HealthConnections: Why is Health Care So Expensive?

Regardless of political persuasion, age, gender or other factors, one thing Americans seem to readily agree on is that medical care is too darn expensive. What explains the high cost of health care in this country, versus other industrialized nations?

On this edition of HealthConnections, University of Tennessee College of Nursing assistant professor Carole Myers explains three major elements that inflate medical costs in the U.S.: misapplication of supply and demand; an over...

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Doctors use words like "aggressive" and "highly malignant" to describe the type of brain cancer discovered in Arizona Sen. John McCain.

The cancer is a glioblastoma, the Mayo Clinic said in a statement Wednesday. It was diagnosed after doctors surgically removed a blood clot from above McCain's left eye.

Doctors who were not involved in his care say the procedure likely removed much of the tumor as well.

Updated at 2:45 p.m. ET

A small, humble-looking bag received its moment in the spotlight today. It traveled to the moon and back, then sat forgotten in a museum basement. It was seized by officials who didn't know its value, sold unceremoniously to a keen-eyed space enthusiast, then battled over in court.

Then the lunar collection bag from the Apollo 11 mission — and the tiny bits of moon dust embedded within it — hit the Sotheby's auction block.

India announced the election of its new president Thursday — but before Prime Minister Narendra Modi's BJP party nominated him last month to be head of state, few saw Ram Nath Kovind coming.

Kovind secured 65 percent of the votes from an electoral college drawn from more than 4,000 members of 31 legislative assemblies across the country and 776 members of Parliament. He will take office as India's14th president next week.

Updated 12:15 p.m. ET

The United States has ended the ban on large electronics in the cabins of airlines that it announced in March.

It has been just a month since the death of Otto Warmbier — an American tourist jailed by North Korean authorities, sentenced to 15 years of hard labor for pulling down a propaganda poster, and eventually released to the U.S. in a coma under mysterious circumstances.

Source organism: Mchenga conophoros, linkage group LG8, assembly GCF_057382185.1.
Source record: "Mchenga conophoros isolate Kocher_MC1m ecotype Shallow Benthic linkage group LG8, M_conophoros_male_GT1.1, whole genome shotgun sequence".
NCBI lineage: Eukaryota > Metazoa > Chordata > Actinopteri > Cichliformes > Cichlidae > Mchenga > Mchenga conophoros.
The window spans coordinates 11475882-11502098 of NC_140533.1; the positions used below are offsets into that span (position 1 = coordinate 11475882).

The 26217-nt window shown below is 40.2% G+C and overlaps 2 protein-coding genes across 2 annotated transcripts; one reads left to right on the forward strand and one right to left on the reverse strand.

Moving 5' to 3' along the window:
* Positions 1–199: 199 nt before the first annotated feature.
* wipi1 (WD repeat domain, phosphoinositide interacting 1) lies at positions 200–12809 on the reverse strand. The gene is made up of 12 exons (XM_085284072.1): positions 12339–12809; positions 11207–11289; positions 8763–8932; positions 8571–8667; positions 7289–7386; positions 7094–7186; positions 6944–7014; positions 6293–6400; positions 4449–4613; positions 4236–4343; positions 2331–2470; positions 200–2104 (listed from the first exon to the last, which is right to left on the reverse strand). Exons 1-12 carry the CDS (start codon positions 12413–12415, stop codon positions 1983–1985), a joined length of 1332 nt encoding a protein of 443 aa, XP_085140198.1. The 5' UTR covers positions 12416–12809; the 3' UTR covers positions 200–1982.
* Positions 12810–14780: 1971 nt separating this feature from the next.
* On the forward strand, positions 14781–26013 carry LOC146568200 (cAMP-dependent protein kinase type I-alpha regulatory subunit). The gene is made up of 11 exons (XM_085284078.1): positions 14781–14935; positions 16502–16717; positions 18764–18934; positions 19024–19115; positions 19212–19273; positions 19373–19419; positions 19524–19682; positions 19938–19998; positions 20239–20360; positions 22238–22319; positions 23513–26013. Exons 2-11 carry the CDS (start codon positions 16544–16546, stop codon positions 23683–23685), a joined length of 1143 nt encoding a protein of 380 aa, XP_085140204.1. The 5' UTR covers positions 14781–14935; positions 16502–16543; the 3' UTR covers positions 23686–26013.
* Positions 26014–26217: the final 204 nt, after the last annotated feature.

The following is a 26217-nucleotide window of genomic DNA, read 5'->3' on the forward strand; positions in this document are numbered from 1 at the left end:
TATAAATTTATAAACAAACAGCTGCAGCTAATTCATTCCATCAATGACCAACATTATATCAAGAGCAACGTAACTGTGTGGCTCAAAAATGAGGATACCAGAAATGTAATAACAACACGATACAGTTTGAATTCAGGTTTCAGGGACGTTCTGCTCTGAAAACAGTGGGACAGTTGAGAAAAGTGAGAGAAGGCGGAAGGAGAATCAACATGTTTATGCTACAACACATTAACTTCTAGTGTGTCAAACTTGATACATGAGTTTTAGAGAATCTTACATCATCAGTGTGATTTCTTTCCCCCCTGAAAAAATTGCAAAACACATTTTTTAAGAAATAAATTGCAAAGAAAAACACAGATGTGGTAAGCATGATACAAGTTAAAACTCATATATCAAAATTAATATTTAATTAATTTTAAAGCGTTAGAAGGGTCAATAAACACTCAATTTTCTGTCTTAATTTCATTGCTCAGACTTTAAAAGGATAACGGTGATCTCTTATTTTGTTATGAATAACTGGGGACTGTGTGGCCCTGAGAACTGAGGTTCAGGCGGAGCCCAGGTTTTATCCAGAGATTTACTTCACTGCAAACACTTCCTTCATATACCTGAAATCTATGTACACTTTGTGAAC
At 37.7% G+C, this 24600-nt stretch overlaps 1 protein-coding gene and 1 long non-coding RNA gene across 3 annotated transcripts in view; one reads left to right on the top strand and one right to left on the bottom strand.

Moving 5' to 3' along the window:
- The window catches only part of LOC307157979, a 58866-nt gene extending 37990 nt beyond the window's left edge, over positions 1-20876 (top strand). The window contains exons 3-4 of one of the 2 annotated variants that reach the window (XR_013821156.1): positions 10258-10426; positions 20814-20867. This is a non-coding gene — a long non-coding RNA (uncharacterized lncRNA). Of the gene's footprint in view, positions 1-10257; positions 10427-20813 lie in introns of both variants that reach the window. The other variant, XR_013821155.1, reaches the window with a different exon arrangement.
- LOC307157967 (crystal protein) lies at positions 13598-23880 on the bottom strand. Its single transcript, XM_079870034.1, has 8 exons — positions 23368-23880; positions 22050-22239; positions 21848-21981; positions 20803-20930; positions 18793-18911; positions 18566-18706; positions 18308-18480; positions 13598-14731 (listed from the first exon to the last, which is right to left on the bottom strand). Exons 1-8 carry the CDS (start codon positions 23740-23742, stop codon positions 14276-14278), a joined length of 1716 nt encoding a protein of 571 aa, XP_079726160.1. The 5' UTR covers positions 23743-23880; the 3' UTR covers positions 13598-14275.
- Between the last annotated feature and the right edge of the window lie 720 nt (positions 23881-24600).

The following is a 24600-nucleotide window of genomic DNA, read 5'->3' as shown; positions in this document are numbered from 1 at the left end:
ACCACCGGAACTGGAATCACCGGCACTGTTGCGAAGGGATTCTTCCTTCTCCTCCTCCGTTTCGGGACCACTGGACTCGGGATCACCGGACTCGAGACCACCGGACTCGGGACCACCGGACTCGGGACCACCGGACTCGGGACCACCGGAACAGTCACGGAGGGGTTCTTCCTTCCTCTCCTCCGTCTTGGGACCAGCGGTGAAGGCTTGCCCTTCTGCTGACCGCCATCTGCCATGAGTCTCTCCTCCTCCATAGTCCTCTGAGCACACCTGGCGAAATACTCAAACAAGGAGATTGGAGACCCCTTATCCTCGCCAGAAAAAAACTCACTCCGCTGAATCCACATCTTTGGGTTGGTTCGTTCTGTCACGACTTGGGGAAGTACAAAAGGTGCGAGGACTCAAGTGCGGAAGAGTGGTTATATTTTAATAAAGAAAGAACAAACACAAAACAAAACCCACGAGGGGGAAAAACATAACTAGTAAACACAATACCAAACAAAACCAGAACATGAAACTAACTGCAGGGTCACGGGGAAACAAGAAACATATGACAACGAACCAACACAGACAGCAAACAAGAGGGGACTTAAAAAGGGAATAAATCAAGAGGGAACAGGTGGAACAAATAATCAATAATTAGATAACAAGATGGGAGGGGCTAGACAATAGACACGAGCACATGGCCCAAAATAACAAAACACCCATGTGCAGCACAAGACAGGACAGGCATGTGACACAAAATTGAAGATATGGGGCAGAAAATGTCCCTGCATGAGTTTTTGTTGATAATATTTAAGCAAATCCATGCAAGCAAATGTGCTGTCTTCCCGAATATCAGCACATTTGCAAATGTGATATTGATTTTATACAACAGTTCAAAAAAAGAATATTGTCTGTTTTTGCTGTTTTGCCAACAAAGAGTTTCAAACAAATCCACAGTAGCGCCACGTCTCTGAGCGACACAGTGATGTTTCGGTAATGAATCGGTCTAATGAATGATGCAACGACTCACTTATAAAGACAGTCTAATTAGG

A 50-cent meningitis vaccine. Kid-friendly malaria drugs. A vaccine to prevent a deadly diarrheal disease.

These U.S.-funded global health innovations have saved millions of lives around the world. But they also come with an added bonus for Americans.

Updated at 4:50 p.m. ET

Attorney General Jeff Sessions says he will stay at his post for "as long as that is appropriate." That follows comments by President Trump, who said he wouldn't have appointed Sessions had he known Sessions would recuse himself from the investigation into possible collusion between the Trump campaign and Russia.

In a fitness-crazed land of spin classes and CrossFit gyms, Octavia Zahrt found it can be tough to feel as though you're doing enough. "When I was in school in London, I felt really good about my activity. Then I moved to Stanford, and everyone around me seems to be so active and going to the gym every day," she says. "In the San Francisco Bay Area, it's like 75 percent of people walk around here wearing exercise clothes all day, every day, all the time, and just looking really fit."

Updated at 12:24 p.m. ET

Beltway denizens heading to work on Thursday were forced to contemplate something inevitable but which no one expected anytime soon: the possibility of a Washington without Sen. John McCain.

McCain, the irascible old living legend. McCain, the Vietnam War hero. McCain, the globe-trotting State Department of one. McCain, the outspoken hawk who championed American troops — and Pentagon spending — and also pilloried the defense contractors he felt let them all down.

A Baltimore man was held in jail for months after police found a stash of drugs — but the officer who found the drugs also seems to be the one who hid them in that spot, according to footage from his body camera. The public defender's office says the man is now free and it is questioning the officer's involvement in 53 active cases.

The officer has been suspended and two of his colleagues are on administrative duty, Baltimore Police Commissioner Kevin Davis said, as the agency's internal affairs unit looks at the case.

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